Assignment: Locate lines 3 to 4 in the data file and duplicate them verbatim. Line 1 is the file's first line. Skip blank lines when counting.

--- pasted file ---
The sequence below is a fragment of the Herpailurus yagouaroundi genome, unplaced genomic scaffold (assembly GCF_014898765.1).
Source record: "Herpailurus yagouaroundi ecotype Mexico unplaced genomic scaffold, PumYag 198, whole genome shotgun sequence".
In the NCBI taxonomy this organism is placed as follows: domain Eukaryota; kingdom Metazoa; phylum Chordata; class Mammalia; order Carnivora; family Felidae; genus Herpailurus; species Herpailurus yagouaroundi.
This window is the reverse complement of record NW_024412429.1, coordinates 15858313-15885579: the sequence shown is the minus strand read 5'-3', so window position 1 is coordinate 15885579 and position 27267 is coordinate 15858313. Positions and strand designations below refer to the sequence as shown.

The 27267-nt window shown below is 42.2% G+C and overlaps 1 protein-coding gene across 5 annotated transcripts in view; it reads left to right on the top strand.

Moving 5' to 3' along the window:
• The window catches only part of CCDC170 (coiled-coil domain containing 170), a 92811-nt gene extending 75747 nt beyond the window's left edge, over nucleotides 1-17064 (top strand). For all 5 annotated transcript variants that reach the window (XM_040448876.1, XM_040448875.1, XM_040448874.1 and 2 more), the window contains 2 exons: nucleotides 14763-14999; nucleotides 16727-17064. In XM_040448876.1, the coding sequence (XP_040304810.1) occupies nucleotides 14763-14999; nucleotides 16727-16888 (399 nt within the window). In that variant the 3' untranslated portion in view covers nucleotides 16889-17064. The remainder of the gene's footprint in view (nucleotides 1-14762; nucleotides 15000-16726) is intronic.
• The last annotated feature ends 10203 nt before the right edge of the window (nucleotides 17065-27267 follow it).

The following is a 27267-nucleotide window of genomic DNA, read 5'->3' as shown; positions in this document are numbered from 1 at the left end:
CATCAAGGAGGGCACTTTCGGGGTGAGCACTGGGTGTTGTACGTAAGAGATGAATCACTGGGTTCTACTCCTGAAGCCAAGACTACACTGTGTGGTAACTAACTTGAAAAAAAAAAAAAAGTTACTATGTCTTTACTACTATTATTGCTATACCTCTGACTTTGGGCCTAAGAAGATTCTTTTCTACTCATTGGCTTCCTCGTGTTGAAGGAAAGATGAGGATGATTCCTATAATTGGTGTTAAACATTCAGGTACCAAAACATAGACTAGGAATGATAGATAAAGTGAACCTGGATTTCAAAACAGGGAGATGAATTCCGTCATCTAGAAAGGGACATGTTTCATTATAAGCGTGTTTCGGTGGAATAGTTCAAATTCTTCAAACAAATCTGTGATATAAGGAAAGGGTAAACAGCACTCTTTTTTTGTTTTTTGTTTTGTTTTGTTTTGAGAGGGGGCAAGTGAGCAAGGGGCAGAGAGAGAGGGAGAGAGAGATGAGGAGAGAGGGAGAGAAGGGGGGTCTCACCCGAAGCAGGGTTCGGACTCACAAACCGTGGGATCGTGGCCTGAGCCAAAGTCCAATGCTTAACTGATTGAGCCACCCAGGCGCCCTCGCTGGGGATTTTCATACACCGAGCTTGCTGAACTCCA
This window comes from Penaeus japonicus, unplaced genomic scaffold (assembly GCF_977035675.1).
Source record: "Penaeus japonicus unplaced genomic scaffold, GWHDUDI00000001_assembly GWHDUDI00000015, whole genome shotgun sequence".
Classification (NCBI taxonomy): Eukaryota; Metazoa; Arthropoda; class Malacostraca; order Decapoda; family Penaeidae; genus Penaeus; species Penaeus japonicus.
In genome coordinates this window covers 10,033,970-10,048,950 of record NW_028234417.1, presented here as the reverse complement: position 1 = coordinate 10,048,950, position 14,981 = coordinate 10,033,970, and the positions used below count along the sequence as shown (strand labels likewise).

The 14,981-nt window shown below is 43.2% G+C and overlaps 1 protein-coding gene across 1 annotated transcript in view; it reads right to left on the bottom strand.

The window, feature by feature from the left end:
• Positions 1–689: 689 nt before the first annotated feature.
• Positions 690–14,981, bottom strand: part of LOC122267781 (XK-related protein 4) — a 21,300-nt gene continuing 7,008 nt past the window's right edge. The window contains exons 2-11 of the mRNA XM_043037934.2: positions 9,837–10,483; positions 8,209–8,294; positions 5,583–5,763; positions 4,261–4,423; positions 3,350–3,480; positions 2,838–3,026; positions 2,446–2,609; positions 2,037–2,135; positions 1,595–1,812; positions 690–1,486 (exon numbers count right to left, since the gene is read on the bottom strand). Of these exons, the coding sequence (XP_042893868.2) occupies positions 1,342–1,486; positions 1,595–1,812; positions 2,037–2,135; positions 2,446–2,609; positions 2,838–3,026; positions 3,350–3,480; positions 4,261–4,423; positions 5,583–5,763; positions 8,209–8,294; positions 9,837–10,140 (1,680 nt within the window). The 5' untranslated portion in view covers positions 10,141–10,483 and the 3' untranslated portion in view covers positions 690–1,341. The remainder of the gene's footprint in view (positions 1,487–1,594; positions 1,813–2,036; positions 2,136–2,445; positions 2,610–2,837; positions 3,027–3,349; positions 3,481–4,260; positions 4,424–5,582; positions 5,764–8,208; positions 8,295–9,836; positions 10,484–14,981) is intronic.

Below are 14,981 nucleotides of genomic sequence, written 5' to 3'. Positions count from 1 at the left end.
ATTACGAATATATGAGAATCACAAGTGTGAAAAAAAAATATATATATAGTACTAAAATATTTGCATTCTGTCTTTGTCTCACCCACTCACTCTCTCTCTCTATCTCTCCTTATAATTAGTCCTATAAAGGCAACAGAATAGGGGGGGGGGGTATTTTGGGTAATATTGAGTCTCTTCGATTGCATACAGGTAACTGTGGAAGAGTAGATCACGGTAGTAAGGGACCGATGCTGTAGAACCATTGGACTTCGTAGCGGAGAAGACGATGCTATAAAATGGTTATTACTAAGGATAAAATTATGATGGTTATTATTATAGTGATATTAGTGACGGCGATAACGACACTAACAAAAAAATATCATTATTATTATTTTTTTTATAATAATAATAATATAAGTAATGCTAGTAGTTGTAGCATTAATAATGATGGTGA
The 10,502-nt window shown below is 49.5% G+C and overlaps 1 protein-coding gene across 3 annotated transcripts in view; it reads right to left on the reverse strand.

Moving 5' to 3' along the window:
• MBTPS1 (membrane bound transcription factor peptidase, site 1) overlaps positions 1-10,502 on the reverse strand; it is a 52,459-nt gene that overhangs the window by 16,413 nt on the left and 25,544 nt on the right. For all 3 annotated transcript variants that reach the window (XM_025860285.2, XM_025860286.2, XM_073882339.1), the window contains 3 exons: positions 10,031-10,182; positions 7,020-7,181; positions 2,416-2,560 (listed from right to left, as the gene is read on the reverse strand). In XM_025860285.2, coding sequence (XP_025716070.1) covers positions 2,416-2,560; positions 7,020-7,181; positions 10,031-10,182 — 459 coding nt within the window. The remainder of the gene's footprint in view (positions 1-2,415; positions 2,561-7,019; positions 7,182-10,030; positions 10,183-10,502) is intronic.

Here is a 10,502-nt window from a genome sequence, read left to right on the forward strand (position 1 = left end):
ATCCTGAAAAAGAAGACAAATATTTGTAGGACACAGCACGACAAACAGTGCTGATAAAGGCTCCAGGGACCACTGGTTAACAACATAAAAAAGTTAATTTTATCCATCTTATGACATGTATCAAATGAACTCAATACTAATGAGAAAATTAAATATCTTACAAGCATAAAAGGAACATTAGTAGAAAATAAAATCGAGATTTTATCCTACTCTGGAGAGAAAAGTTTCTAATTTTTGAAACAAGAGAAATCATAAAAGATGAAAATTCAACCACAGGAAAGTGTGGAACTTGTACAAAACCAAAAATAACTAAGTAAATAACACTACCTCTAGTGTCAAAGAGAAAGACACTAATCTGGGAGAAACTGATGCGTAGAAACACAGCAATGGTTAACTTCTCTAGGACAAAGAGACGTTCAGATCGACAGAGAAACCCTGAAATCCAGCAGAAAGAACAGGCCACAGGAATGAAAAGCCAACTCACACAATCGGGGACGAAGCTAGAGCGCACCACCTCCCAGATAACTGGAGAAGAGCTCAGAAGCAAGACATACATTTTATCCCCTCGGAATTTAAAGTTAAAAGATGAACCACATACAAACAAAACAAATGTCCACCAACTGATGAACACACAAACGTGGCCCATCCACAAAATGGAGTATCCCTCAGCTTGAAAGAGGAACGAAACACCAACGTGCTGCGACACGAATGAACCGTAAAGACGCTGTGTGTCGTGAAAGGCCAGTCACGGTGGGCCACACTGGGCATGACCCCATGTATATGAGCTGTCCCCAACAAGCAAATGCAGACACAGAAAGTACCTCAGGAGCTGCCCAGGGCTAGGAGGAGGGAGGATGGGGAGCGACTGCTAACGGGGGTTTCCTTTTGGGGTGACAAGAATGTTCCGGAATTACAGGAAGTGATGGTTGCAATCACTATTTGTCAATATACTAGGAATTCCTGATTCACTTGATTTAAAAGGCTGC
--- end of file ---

In the NCBI taxonomy this organism is placed as follows: domain Eukaryota; kingdom Metazoa; phylum Chordata; class Mammalia; order Carnivora; family Felidae; genus Herpailurus; species Herpailurus yagouaroundi.
This window is the reverse complement of record NW_024412429.1, coordinates 15858313-15885579: the sequence shown is the minus strand read 5'-3', so window position 1 is coordinate 15885579 and position 27267 is coordinate 15858313. Positions and strand designations below refer to the sequence as shown.